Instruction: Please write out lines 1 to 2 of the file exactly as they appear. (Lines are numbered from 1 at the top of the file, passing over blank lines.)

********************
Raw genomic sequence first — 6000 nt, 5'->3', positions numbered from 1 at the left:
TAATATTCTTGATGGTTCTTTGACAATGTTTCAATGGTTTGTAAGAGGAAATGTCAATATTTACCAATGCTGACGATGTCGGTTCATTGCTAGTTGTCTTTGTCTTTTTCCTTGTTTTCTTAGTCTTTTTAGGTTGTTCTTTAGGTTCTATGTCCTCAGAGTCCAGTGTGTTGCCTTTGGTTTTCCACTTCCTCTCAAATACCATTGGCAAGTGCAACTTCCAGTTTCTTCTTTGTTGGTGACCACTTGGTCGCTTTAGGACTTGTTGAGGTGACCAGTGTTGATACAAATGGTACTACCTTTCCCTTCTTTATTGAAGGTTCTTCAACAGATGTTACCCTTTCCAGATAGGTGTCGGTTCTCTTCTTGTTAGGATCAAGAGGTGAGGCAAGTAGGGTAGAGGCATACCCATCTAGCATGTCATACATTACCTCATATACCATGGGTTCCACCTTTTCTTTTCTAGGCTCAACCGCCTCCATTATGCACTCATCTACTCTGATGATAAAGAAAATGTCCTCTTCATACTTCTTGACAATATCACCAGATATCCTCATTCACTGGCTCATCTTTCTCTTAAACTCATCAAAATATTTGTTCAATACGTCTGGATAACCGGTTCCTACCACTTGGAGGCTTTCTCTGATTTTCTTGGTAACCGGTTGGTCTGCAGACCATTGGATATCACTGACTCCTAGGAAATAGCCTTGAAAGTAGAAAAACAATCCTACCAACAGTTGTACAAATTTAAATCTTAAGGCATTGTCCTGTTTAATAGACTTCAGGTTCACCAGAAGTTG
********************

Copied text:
Raw genomic sequence first — 6000 nt, 5'->3', positions numbered from 1 at the left:
TAATATTCTTGATGGTTCTTTGACAATGTTTCAATGGTTTGTAAGAGGAAATGTCAATATTTACCAATGCTGACGATGTCGGTTCATTGCTAGTTGTCTTTGTCTTTTTCCTTGTTTTCTTAGTCTTTTTAGGTTGTTCTTTAGGTTCTATGTCCTCAGAGTCCAGTGTGTTGCCTTTGGTTTTCCACTTCCTCTCAAATACCATTGGCAAGTGCAACTTCCAGTTTCTTCTTTGTTGGTGACCACTTGGTCGCTTTAGGACTTGTTGAGGTGACCAGTGTTGATACAAATGGTACTACCTTTCCCTTCTTTATTGAAGGTTCTTCAACAGATGTTACCCTTTCCAGATAGGTGTCGGTTCTCTTCTTGTTAGGATCAAGAGGTGAGGCAAGTAGGGTAGAGGCATACCCATCTAGCATGTCATACATTACCTCATATACCATGGGTTCCACCTTTTCTTTTCTAGGCTCAACCGCCTCCATTATGCACTCATCTACTCTGATGATAAAGAAAATGTCCTCTTCATACTTCTTGACAATATCACCAGATATCCTCATTCACTGGCTCATCTTTCTCTTAAACTCATCAAAATATTTGTTCAATACGTCTGGATAACCGGTTCCTACCACTTGGAGGCTTTCTCTGATTTTCTTGGTAACCGGTTGGTCTGCAGACCATTGGATATCACTGACTCCTAGGAAATAGCCTTGAAAGTAGAAAAACAATCCTACCAACAGTTGTACAAATTTAAATCTTAAGGCATTGTCCTGTTTAATAGACTTCAGGTTCACCAGAAGTTG